Fed is Best

In honor of World Breastfeeding Week (1-7 August), I thought I would share my story.

I feel that with all the information moms–to–be are given prior to the birth of their babies, there is very little truth about breastfeeding, at least not unless you dig into personal blog sites and real life stories. Let me tell you this. Breast feeding is HARD. Maybe not for everyone, but for a very large number of women. It’s not something that always comes naturally. Not all boobs are built the same (Surprise!) and not all babies are built the same (Even bigger surprise!)

So here’s my story:

The first time I was able to hold and attempt to feed my baby was a very happy moment for me. It felt so natural and so right, until a stranger came in and essentially manhandled me so that baby could latch properly. I guess I needed that though. Apart from one pre-natal breastfeeding class, I had no idea what I was doing and apparently I was doing it wrong.

I was lucky enough to have a lactation consultant at the hospital that paid me a visit and gave me some great tips. She also informed me that unfortunately I didn’t have the best anatomy for breastfeeding and that Little Love had a small mouth and was a lazy eater.  So add all that together and we were in for a rough ride. And then she left. And I was alone.

As I mentioned here– breastfeeding hurts. I cried and I bled. I wanted so desperately to get to the hospital lactation class but never made it because ironically I was waiting for the nurse to come in and treat my bleeding nipples. I would highly recommend nipple shields – If not for every feed, then just for those times when the pain is too much and you need a feed or two to recover.

Once we got home, breastfeeding was still a hot issue for us. Our first doctor’s appointment told us that although Little Love was a chunker, she needed to be eating more she also had a minor tongue tie which was a concern but not enough to get it clipped. I was instructed to nurse and then bottle feed the last few ounces. Which meant I had to nurse and then pump, and bottle feed while I was pumping. Or nurse and then bottle feed and while baby was sleeping I pumped. It sucked. I was exhausted and stressed. The fear that your baby is not getting enough food is real.

Eventually it got easier, I don’t know when and I don’t know how but we figured it out. The pain got less and the crying reduced. Although there were still often tears during those midnight feedings when you feel like you are probably the only person in the world that has to be awake and sitting in the dark at this ungodly hour. I’ve said this before.

It got easier, until I started work. Another fact that I was not told was that I should start pumping WAY before I did, in preparation for going back to work. I had heard that you may not get as much from pumping as baby gets from nursing but I didn’t realize what a different that was. I immediately started having supply issues. I tried the teas, I tried the cookies, and I tried watching videos of my darling child while pumping. It didn’t do enough to relieve my stress. Being back at work, juggling meetings around pumping sessions, some which lasted 40 minutes just to get enough to barely cover the next day’s feeds.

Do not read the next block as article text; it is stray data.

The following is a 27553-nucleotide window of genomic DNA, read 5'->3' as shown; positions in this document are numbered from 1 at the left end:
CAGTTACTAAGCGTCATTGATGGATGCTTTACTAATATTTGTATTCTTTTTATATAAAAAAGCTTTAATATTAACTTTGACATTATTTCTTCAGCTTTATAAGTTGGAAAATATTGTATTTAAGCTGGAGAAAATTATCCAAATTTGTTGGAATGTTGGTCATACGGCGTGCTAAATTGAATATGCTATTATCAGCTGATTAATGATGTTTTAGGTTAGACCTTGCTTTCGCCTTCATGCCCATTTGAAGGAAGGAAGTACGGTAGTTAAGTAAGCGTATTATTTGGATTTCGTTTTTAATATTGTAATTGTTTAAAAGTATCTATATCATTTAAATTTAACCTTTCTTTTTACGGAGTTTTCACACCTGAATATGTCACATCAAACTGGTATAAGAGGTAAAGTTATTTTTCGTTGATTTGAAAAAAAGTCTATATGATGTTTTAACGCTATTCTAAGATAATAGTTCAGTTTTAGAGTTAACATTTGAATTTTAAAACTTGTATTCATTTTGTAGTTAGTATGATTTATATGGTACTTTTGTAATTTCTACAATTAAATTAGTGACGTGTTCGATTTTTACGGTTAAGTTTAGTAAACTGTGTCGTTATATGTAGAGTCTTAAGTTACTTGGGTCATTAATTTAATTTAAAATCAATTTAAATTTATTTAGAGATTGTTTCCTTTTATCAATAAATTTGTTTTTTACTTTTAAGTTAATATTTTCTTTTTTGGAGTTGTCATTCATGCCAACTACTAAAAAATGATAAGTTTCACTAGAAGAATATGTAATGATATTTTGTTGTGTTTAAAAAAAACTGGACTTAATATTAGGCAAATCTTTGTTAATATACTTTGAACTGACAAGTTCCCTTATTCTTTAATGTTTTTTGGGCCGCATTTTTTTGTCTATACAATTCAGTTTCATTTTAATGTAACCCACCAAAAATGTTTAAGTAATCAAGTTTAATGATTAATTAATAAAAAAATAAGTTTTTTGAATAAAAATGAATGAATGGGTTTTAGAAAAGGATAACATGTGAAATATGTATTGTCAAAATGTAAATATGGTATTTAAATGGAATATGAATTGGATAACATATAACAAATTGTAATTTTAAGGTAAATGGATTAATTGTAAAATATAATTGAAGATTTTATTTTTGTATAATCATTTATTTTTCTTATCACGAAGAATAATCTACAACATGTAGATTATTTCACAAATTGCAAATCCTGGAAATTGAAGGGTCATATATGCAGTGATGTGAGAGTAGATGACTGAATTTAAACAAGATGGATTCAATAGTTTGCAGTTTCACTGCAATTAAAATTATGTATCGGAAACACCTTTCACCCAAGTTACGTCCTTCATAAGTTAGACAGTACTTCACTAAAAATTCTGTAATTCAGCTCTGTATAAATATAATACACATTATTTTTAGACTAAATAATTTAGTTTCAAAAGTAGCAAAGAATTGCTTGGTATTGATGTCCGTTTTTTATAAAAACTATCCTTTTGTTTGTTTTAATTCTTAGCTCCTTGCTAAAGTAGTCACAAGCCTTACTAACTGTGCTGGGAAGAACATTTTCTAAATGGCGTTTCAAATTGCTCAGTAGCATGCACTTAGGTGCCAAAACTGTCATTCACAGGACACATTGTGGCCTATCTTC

Eventually after some strong words from multiple people I started to supplement with formula… GASP. I know, I know, breast is best. But what about when it’s not. What about when baby is not getting enough food and mom is not getting enough sleep because the few hours that she is able to sleep she’s either pumping or too stressed to sleep?

I kept pumping. I hated every second, but I kept it up as long as I could. Little Love got some breast milk bottles and some formula bottles. And she was OK. And I was OK. And then she got more formula bottles and less breast milk bottles and she was still OK. And then one day I just said I’m done. No more pumping. I wanted to celebrate and have a pump burning party but then I thought that would be wasteful and we may need that dreaded machine in the future. But I did have a moment of silence when I removed the pumping sessions from my work calendar and my world opened up. OMG I have so much time! To work, to eat, to not be attached to a machine.

I still nursed. In the mornings and before bed, and I treasured that time. We made it to 12 months. About 9 months longer that I ever thought possible. But that was my goal and we made it. We did not do it exclusively and the last month or so it was very sporadic but we did it. Thanks to formula I had the mental capacity to continue to have the treasured nursing moments without the stress.

I ask this of you. Please don’t ever assume that everyone can breastfeed. Please don’t judge when babies are getting formula. You don’t know everyone’s story and unless you have the nerve to ask and the capacity to care then the soapbox is not yours to stand on.

One thought on “Fed is Best

  1. Love this Tori! I had such a hard time nursing, producing about 4 oz only. I was told to pump every two hours and told how important breast milk was. There was no consideration for my wellbeing. I was the primary caregiver, and a new mom, my wellbeing was just as important as my baby’s, but it was ignored. Finally, once I reached my breaking point, someone told me to stop and to just use formula, that it was okay. It still makes me mad that I was put in that situation. Every time I meet a new mom I let her know that her wellbeing is just as important as her baby’s and if she can’t breast feed, its totally fine.

    Like

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